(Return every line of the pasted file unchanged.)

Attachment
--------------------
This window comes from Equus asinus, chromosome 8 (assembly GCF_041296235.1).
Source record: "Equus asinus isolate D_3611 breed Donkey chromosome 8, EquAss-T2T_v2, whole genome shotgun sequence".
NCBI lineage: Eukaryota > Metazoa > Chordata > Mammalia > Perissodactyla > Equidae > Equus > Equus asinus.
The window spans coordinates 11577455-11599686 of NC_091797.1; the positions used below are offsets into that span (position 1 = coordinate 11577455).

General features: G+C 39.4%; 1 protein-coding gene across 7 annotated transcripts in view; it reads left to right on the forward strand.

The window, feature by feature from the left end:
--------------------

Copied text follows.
This window comes from Equus asinus, chromosome 8 (assembly GCF_041296235.1).
Source record: "Equus asinus isolate D_3611 breed Donkey chromosome 8, EquAss-T2T_v2, whole genome shotgun sequence".
NCBI lineage: Eukaryota > Metazoa > Chordata > Mammalia > Perissodactyla > Equidae > Equus > Equus asinus.
The window spans coordinates 11577455-11599686 of NC_091797.1; the positions used below are offsets into that span (position 1 = coordinate 11577455).

General features: G+C 39.4%; 1 protein-coding gene across 7 annotated transcripts in view; it reads left to right on the forward strand.

The window, feature by feature from the left end: